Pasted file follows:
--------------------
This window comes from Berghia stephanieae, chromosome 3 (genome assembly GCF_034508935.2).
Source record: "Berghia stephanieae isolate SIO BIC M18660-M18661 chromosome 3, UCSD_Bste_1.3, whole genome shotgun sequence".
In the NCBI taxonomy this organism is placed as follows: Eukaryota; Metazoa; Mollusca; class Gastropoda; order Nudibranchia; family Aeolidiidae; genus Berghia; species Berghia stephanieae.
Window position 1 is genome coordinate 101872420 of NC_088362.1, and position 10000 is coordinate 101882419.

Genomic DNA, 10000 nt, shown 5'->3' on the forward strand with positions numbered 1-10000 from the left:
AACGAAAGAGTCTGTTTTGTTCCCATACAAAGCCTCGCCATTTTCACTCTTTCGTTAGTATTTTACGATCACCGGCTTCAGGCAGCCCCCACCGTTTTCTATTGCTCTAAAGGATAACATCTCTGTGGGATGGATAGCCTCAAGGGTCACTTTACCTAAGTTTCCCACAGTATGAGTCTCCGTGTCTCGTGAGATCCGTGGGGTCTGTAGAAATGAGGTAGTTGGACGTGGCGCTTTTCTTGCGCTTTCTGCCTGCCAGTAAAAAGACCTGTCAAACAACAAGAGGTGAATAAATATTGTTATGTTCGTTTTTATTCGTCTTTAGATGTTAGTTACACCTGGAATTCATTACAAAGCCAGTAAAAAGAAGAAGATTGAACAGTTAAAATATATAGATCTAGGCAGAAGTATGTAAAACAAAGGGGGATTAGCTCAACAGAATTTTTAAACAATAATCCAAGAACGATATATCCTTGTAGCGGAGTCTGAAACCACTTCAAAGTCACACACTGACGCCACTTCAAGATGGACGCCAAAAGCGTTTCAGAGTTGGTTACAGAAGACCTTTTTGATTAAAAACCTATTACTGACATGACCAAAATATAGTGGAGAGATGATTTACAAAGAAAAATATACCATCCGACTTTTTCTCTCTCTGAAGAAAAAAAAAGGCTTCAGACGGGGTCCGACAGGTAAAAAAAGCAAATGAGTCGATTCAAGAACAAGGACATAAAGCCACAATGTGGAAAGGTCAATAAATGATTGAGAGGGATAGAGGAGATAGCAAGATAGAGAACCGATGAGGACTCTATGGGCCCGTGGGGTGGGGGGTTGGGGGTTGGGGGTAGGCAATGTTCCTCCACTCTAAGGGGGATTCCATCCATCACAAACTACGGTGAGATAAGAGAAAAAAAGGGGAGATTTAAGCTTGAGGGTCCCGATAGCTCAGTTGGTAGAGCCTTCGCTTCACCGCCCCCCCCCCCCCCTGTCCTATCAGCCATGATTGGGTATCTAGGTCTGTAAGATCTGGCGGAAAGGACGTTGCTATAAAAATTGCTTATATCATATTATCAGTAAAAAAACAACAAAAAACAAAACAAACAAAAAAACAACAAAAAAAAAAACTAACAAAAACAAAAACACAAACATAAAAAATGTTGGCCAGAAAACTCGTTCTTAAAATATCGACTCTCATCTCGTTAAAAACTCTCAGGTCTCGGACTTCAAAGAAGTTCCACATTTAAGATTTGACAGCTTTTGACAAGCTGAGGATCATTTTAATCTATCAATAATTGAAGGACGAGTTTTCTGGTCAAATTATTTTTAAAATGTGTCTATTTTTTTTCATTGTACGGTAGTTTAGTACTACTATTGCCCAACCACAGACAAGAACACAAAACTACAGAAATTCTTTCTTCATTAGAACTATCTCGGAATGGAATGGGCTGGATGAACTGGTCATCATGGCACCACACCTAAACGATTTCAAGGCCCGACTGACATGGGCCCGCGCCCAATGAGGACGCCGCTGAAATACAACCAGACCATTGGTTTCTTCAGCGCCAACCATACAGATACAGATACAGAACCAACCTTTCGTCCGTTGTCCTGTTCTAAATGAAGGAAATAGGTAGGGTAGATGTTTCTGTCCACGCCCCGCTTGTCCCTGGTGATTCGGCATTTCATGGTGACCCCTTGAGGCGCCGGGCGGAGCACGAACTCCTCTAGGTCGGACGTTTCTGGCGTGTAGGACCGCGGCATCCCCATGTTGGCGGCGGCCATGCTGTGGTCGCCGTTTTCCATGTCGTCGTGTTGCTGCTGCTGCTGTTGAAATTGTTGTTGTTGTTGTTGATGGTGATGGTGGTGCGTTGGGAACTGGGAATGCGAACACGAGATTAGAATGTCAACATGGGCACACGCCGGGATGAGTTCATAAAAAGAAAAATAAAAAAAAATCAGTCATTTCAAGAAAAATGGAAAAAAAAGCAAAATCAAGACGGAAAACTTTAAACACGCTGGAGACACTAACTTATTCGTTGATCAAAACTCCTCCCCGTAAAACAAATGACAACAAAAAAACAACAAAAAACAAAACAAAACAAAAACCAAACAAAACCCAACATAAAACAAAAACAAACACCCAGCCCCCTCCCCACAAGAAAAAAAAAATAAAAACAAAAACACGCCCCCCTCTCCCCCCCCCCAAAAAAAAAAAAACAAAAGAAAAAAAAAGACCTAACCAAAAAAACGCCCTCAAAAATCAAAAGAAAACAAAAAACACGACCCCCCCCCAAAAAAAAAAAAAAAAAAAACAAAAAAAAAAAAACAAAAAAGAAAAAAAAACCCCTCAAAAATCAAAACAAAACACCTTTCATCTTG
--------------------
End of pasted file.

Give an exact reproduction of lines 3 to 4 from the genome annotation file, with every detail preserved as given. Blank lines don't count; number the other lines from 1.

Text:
In the NCBI taxonomy this organism is placed as follows: Eukaryota; Metazoa; Mollusca; class Gastropoda; order Nudibranchia; family Aeolidiidae; genus Berghia; species Berghia stephanieae.
Window position 1 is genome coordinate 101872420 of NC_088362.1, and position 10000 is coordinate 101882419.